Still, the disconnect between the dual tendencies towards both love and suffering is still not comprehensible to me. It feels to me that there is something simple that everyone, or almost everyone, is missing that would make the nature of reality more understandable.
I think it's difficult to make sense of, from within its own limitations.
It might help to think of our experience in the same context as a movie. Packed full of adventure, intrigue, and tragedy... but then it ends, and the lights come on... and it was real in the sense of experiencing it, but it wasn't real in the sense of seriousness or permanence. It was just an amazingly entertaining experience. There was no real tragedy... everyone was simply part of the cast/involvement... and all of the production of it was seamlessly aligned and connected to produce images floating by on a cosmic screen. It's not as solid and dense as we are.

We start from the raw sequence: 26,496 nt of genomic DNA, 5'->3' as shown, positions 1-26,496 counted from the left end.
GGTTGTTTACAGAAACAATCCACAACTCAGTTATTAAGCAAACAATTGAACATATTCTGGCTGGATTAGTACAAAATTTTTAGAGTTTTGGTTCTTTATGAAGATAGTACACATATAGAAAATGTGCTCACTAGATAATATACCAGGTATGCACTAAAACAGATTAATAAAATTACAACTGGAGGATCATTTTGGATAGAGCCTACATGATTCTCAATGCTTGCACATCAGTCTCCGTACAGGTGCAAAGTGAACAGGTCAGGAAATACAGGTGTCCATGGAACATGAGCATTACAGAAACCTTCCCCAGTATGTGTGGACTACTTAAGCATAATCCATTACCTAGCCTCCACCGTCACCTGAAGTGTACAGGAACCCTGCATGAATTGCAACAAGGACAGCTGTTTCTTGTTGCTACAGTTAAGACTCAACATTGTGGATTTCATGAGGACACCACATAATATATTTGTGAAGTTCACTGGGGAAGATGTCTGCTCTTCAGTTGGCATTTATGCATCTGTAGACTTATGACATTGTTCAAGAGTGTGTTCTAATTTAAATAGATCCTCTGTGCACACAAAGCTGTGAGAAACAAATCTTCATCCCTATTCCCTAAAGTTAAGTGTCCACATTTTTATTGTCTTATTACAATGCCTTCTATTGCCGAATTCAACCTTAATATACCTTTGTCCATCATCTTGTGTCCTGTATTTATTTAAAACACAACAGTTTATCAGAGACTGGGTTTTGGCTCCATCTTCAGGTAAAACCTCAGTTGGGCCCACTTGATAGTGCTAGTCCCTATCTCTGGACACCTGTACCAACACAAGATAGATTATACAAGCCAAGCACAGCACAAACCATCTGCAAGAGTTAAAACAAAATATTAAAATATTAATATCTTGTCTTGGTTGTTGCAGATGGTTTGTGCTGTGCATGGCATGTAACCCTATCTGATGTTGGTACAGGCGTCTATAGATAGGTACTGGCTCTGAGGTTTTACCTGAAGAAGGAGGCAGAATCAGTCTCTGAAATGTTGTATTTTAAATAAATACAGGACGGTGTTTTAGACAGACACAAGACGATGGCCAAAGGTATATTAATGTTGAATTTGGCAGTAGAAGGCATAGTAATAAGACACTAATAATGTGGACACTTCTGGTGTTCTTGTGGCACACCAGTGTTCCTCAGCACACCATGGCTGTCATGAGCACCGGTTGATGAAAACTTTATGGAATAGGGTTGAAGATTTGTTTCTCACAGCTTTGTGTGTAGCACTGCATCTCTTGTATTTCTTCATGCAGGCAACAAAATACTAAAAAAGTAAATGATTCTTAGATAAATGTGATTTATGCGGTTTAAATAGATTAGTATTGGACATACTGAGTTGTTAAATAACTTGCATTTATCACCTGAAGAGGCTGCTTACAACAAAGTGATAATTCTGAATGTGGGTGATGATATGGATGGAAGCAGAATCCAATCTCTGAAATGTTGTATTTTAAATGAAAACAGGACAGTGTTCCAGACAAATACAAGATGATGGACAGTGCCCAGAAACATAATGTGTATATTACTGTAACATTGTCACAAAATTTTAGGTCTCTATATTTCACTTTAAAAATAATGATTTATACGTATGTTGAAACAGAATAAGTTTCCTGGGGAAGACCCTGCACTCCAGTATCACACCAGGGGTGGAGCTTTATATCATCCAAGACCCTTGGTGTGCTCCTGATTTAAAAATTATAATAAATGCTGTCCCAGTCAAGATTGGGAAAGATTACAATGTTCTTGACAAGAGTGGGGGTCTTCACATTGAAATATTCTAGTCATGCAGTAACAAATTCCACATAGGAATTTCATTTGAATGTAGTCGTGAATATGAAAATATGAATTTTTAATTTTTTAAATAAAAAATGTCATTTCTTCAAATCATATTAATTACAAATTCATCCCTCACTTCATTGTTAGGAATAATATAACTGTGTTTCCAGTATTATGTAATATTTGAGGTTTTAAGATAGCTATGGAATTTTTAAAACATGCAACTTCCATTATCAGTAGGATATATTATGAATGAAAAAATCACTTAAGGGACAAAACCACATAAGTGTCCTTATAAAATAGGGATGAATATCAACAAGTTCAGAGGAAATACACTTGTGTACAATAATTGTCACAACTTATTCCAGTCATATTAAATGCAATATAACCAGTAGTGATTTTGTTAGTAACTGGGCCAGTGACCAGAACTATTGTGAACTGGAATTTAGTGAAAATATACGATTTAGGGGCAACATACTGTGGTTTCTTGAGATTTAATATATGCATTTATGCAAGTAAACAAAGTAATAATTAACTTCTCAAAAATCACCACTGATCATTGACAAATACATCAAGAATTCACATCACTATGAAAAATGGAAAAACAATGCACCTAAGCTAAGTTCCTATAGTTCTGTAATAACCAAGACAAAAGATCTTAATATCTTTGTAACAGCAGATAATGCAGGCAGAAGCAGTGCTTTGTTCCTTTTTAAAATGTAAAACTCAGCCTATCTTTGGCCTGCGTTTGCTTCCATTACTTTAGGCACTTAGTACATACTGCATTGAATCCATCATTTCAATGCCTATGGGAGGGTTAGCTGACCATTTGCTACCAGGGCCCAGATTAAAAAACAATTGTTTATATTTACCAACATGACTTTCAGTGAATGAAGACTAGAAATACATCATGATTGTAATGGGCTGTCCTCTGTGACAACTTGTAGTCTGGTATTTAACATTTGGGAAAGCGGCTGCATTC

My "peak experiences" have appeared like this (in a sense). Everything was "in order" and acceptable just as it was. There were no questions. There was nothing to "know". Nothing was "serious". It appeared extraordinarily beautiful as a grand manifestation. Such is a very different seemingly "state of awareness" (and perspective). Our human rules and limitations mean nothing to "that". Neither does our hate, fear, ego, etc. Everything just "is", and it feels perfect as that. (It's more like everything is simply breathing.) We are the ones assigning all kinds of stuff to "this" that we are all continually making up as we go. There's nothing wrong with doing such -- but it might be useful to consider that "our stuff" likely does not apply beyond this. Perhaps that could make us more open to considering the potential and ease beyond our stuff, even while we're here.